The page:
Radiation-induced keloid

Keloid
Classification and external resources
10 9 MedlinePlus eMedicine MeSH D007627

A keloid (/ˈklɔɪd/; also keloidal scar)[1] is the formation that a type of scar which, depending on its maturity, is composed mainly of either type III (early) or type I (late) collagen. It is a result of an overgrowth of granulation tissue (collagen type 3) at the site of a healed skin injury which is then slowly replaced by collagen type 1. Keloids are firm, rubbery lesions or shiny, fibrous nodules, and can vary from pink to flesh-coloured or red to dark brown in colour. A keloid scar is benign and not contagious, but sometimes accompanied by severe itchiness, pain,[2] and changes in texture. In severe cases, it can affect movement of skin.

Keloids should not be confused with hypertrophic scars, which are raised scars that do not grow beyond the boundaries of the original wound.

Signs and symptoms

Keloids expand in claw-like growths over normal skin.[3] They have the capability to hurt with a needle-like pain or to itch without warning, although the degree of sensation varies from person to person.

If the keloid becomes infected, it may ulcerate. Removing the scar is one treatment option; however, it may result in more severe consequences: the probability that the resulting surgery scar will also become a keloid is high, usually greater than 50%. Laser treatment has also been used with varying degrees of success.

Keloids form within scar tissue. Collagen, used in wound repair, tends to overgrow in this area, sometimes producing a lump many times larger than that of the original scar. Although they usually occur at the site of an injury, keloids can also arise spontaneously. They can occur at the site of a piercing and even from something as simple as a pimple or scratch. They can occur as a result of severe acne or chickenpox scarring, infection at a wound site, repeated trauma to an area, excessive skin tension during wound closure or a foreign body in a wound. Keloids can sometimes be sensitive to chlorine. Keloid scars can grow, if they appear at a younger age, because the body is still growing.

Location

Keloids can develop in any place where an abrasion has occurred. They can be the result of pimples, insect bites, scratching, burns, or other skin trauma. Keloid scars can develop after surgery. They are more common in some sites such as the central chest, the back and shoulders and the ear lobes. They can also occur on body piercings. The most common spots are earlobes, arms, and over the collar bone.

Cause

The cause is currently unknown but there is speculation that fibroblasts, MMP-2 (Matrix Metalloproteinase-2), and/or TIMP (Tissue Inhibitors of Metalloproteinases) could have some relation to the cause.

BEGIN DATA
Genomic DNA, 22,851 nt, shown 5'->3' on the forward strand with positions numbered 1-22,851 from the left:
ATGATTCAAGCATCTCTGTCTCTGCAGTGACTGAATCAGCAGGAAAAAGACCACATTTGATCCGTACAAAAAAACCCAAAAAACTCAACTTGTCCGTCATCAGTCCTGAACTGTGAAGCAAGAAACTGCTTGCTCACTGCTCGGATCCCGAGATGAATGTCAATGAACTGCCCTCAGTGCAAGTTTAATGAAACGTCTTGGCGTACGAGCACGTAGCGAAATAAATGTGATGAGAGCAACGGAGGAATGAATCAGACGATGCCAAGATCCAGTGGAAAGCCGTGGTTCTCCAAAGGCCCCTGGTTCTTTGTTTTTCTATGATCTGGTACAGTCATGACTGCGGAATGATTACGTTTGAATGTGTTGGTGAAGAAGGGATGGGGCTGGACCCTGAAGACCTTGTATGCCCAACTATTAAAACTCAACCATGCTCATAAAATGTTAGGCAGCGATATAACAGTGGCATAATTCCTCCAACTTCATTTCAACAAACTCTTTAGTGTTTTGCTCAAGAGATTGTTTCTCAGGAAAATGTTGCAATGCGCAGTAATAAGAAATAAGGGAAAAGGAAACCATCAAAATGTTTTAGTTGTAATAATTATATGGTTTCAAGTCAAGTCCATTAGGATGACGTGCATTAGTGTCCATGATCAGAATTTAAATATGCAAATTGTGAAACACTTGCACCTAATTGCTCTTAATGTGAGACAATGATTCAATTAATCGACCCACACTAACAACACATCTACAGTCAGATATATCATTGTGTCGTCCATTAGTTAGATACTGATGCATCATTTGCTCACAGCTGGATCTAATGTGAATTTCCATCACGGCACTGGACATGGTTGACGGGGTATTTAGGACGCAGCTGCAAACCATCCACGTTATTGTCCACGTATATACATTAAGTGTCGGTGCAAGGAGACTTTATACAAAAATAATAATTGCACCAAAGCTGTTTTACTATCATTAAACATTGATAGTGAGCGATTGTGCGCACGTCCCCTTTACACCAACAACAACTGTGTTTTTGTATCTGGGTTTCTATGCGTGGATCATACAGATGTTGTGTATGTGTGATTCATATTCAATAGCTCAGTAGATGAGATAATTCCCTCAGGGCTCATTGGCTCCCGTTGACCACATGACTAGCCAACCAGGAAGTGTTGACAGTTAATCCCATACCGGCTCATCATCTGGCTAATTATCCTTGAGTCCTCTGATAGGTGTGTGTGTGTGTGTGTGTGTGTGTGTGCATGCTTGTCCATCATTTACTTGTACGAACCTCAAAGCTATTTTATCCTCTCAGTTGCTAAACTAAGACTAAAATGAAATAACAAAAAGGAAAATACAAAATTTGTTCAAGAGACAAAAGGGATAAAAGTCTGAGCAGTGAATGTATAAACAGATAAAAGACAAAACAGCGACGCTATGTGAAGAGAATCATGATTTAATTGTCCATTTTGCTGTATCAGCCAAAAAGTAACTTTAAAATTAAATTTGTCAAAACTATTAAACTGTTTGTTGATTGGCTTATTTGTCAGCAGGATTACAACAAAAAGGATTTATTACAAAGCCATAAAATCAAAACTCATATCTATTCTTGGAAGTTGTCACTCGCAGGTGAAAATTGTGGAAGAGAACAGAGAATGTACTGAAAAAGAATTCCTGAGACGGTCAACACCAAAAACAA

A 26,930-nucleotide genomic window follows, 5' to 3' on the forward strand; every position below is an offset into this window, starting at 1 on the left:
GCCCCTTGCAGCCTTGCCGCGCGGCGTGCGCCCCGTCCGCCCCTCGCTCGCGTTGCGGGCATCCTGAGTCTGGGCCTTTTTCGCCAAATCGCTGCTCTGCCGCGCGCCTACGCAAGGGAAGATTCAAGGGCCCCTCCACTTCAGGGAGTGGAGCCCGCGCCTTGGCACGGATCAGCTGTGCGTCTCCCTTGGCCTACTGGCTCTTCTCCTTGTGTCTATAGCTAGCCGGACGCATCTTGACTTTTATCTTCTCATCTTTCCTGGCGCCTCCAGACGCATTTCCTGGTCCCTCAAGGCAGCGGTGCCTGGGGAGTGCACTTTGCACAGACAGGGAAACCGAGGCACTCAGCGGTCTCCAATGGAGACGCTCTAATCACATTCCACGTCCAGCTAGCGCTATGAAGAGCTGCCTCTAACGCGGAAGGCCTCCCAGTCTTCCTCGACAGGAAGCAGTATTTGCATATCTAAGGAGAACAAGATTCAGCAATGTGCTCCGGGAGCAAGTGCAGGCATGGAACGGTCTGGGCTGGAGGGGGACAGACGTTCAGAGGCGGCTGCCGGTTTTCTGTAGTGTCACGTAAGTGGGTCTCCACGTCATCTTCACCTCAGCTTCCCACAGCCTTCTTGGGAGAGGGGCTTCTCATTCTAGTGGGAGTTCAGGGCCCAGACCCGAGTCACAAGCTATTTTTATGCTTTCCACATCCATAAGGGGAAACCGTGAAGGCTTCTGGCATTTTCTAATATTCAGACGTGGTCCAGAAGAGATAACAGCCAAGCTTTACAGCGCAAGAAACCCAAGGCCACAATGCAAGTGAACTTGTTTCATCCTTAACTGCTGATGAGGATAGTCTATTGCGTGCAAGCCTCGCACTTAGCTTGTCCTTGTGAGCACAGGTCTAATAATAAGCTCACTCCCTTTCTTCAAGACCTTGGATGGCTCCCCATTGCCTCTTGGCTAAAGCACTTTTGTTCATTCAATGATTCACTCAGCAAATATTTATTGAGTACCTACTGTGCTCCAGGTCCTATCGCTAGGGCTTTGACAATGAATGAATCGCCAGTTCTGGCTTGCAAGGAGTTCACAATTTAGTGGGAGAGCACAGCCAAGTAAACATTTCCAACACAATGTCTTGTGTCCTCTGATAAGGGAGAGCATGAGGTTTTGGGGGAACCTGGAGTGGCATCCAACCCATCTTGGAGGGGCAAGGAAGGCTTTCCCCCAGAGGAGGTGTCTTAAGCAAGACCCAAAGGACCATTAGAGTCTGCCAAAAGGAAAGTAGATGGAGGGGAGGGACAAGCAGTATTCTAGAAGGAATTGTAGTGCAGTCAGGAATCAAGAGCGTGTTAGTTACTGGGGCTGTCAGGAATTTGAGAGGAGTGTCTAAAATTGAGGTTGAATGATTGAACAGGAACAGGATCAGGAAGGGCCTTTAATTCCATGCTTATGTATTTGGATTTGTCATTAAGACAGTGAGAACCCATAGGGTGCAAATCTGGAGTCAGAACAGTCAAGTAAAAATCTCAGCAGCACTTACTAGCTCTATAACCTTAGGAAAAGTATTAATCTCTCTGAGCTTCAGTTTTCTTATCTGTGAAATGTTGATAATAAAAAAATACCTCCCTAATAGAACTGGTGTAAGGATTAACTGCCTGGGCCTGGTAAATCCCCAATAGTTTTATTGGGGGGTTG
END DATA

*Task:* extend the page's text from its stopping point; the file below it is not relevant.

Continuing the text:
Pathology

Histologically, keloids are fibrotic tumors characterized by a collection of atypical fibroblasts with excessive deposition of extracellular matrix components, especially collagen, fibronectin, elastin, and proteoglycans. Generally, they contain relatively acellular centers and thick, abundant collagen bundles that form nodules in the deep dermal portion of the lesion. Keloids present a therapeutic challenge that must be addressed, as these lesions can cause significant pain, pruritus (itching), and physical disfigurement. They may not improve in appearance over time and can limit mobility if located over a joint.

Keloids affect both sexes equally, although the incidence in young female patients has been reported to be higher than in young males, probably reflecting the greater frequency of earlobe piercing among women. The frequency of occurrence is 15 times higher in highly pigmented people. Persons of African descent are at increased risk of keloid occurrences.[5]

Treatments

The best treatment is prevention in patients with a known predisposition. This includes preventing unnecessary trauma or surgery (including ear piercing, elective mole removal), whenever possible. Any skin problems in predisposed individuals (e.g., acne, infections) should be treated as early as possible to minimize areas of inflammation.

Should keloids occur, the most effective treatment is superficial radiotherapy (SRT), which can achieve cure rates of up to 90%.

Epidemiology

Persons of any age can develop a keloid. Children under 11 are less likely to develop keloids, even from ear piercing. Keloids may also develop from Pseudofolliculitis barbae; continued shaving when one has razor bumps will cause irritation to the bumps, infection, and over time keloids will form. Persons with razor bumps are advised to stop shaving in order for the skin to repair itself before undertaking any form of hair removal. The tendency to form keloids is speculated to be hereditary. Keloids can tend to appear to grow over time without even piercing the skin, almost acting out a slow tumorous growth; the reason for this is unknown. If a keloid grows too large, removal is the only solution, resulting in a scar or, in worst cases, amputation.

History

Keloids were described by Egyptian surgeons around 1700 BC. Baron Jean-Louis Alibert (1768–1837) identified the keloid as an entity in 1806. He called them cancroïde, later changing the name to chéloïde to avoid confusion with cancer. The word is derived from the Greek χηλή, chele, meaning "hoof", here in the sense of "crab pincers", and the suffix -oid, meaning "like". For many years, Alibert's clinic at Hôpital Saint-Louis was the world’s center for dermatology.

Gallery

Young male with bilateral keloid formation on the plantar surfaces of feet

References

External links

  • Keloids and hypertrophic scars, german version (Rossmann N, 2004)
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